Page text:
IA-64 GCC deprecation?

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IA-64 GCC deprecation?

Jim Wilson
There is a proposal to deprecate the IA-64 GCC port as it no longer
has a maintainer.  I resigned as maintainer a few weeks ago as I don't
have time for IA-64 work anymore.  See
    https://gcc.gnu.org/ml/gcc/2019-06/msg00125.html

Jim

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Re: IA-64 GCC deprecation?

John Paul Adrian Glaubitz
On 6/13/19 8:06 PM, Jim Wilson wrote:
> There is a proposal to deprecate the IA-64 GCC port as it no longer
> has a maintainer.  I resigned as maintainer a few weeks ago as I don't
> have time for IA-64 work anymore.  See
>     https://gcc.gnu.org/ml/gcc/2019-06/msg00125.html

I don't understand why it would be so important to deprecate ia64 so quickly
now given the fact that both Debian and Gentoo are actively working on the
port.

Is there anything that the ia64 backend is currently blocking in gcc?

Adrian

--
 .''`.  John Paul Adrian Glaubitz
: :' :  Debian Developer - [hidden email]
`. `'   Freie Universitaet Berlin - [hidden email]
  `-    GPG: 62FF 8A75 84E0 2956 9546  0006 7426 3B37 F5B5 F913

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Re: IA-64 GCC deprecation?

Jim Wilson
On Thu, Jun 13, 2019 at 11:31 AM John Paul Adrian Glaubitz
<[hidden email]> wrote:
> I don't understand why it would be so important to deprecate ia64 so quickly
> now given the fact that both Debian and Gentoo are actively working on the
> port.

The IA-64 port has been broken on and off ever since we added some
qsort checking.  That happened in Sept 2017.  So the port has been
broken for about a year and a half now.

Intel has already announced EOL for IA-64 in Fall of 2020.  The next
gcc release is spring 2020, so not clear that we need support for a
soon to be dead processor.  You can still use old gcc versions for
IA-64, it just wouldn't be supported in new releases if it gets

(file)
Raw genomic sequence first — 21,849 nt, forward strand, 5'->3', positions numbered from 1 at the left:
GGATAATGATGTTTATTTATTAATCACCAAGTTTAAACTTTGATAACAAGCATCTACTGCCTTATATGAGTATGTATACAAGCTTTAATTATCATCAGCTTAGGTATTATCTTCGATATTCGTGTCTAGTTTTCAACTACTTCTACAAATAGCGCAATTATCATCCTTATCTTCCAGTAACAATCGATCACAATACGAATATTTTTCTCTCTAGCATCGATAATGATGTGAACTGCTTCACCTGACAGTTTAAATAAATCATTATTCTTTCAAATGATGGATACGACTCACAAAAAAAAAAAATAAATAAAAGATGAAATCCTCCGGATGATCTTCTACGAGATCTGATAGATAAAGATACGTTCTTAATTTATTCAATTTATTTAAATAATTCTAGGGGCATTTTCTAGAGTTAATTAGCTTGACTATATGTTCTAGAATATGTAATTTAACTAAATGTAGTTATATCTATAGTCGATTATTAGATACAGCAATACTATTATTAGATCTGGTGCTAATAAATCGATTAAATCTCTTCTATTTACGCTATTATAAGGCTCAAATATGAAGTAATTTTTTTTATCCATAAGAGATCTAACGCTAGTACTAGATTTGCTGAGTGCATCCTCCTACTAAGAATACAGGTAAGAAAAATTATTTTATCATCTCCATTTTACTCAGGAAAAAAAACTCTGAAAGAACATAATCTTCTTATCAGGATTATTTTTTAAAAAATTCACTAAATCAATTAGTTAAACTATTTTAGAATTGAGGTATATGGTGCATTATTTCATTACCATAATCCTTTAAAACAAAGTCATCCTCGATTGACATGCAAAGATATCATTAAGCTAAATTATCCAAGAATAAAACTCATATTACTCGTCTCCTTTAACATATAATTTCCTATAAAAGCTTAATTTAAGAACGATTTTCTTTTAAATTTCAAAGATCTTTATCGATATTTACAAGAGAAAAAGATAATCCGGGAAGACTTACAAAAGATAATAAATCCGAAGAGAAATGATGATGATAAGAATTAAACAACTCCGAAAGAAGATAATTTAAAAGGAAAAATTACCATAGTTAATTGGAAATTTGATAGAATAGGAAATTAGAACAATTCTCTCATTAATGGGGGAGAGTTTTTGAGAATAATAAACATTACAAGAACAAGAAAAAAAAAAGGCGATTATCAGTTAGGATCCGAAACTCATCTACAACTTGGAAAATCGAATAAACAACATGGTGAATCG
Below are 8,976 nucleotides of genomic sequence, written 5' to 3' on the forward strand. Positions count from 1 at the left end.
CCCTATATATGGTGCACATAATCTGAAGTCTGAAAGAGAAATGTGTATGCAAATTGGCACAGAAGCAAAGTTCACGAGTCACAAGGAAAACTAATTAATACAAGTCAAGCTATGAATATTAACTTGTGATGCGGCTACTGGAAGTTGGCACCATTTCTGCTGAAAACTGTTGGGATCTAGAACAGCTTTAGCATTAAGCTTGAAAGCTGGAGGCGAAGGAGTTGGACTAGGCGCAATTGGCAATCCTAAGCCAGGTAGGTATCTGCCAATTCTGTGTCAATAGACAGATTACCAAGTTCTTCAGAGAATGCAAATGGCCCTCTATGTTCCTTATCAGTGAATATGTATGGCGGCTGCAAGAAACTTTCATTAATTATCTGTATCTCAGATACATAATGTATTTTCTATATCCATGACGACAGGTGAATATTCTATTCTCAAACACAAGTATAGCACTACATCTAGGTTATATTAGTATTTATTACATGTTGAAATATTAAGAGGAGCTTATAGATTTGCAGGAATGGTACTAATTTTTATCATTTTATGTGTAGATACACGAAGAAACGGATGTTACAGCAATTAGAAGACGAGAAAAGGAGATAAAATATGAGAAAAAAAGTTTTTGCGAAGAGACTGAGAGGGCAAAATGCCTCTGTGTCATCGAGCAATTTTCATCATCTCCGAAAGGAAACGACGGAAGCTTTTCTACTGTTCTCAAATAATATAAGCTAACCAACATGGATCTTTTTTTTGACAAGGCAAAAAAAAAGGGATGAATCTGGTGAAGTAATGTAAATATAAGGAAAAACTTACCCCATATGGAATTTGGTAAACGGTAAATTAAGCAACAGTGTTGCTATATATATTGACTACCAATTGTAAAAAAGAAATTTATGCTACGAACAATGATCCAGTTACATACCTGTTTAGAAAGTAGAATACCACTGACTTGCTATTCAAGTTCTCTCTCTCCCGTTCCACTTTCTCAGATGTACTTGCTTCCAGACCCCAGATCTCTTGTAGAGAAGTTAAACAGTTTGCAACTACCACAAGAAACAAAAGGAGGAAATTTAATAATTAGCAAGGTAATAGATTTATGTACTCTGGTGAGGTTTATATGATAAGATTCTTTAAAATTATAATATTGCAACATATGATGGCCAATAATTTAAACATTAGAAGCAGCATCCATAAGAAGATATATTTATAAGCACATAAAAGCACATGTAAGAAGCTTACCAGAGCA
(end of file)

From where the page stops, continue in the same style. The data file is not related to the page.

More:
deprecated.

I wasn't aware of a gentoo IA-64 effort, but checking, it looks like
gentoo-ia64 has no email since October 2006.  That doesn't look like
an active project.

> Is there anything that the ia64 backend is currently blocking in gcc?

We still get bug reports for it.  Someone has to answer the bug
reports.  If there is no dedicated IA-64 maintainer, then one of the
global maintainers has to handle it, and they don't want to do this
work.

Sometimes we have to make global changes to gcc which require changes
to multiple backends.  The general process is to test every backend
that is touched, but if you have to touch the ia64 backend, and the
ia64 backend is broken, then you can't touch it.  People don't like
making blind changes that they can't properly test.

There are some optimization passes and infrastructure features that
are used primarily or only by the IA-64 backend.  If we can deprecate
the ia64 port, then we can perhaps deprecate these features, which
then lowers the maintenance burden for people working on other parts
of the compiler.

This all hinges on whether the IA-64 port has a maintainer or not.  If
someone here wants to volunteer as the IA-64 port maintainer, then you
can keep the port alive for a while longer.  It is still likely to be
deprecated eventually though.  There are so many things that are
different about IA-64 than everything else that gcc supports that this
creates a maintenance burden even for people who aren't doing IA-64
work.  So it is really only practical to keep it alive if it has
value, and an EOL processor doesn't have much value.

I was keeping the IA-64 alive for a few years by serving as a token
maintainer, but my RISC-V work has increased to the point where I
can't reasonably pretend to be the IA-64 maintainer anymore.  So now
that there is no official maintainer they want to deprecate it.

If you care about this, I would suggest contributing to the thread on
the gcc mailing list.

Jim

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Re: IA-64 GCC deprecation?

John Paul Adrian Glaubitz
On 6/13/19 9:06 PM, Jim Wilson wrote:
> On Thu, Jun 13, 2019 at 11:31 AM John Paul Adrian Glaubitz
> <[hidden email]> wrote:
>> I don't understand why it would be so important to deprecate ia64 so quickly
>> now given the fact that both Debian and Gentoo are actively working on the
>> port.
>
> The IA-64 port has been broken on and off ever since we added some
> qsort checking.  That happened in Sept 2017.  So the port has been
> broken for about a year and a half now.

It can't be that broken otherwise it wouldn't be possible to build about
80% of the Debian archive, large part of the unbuildable stuff being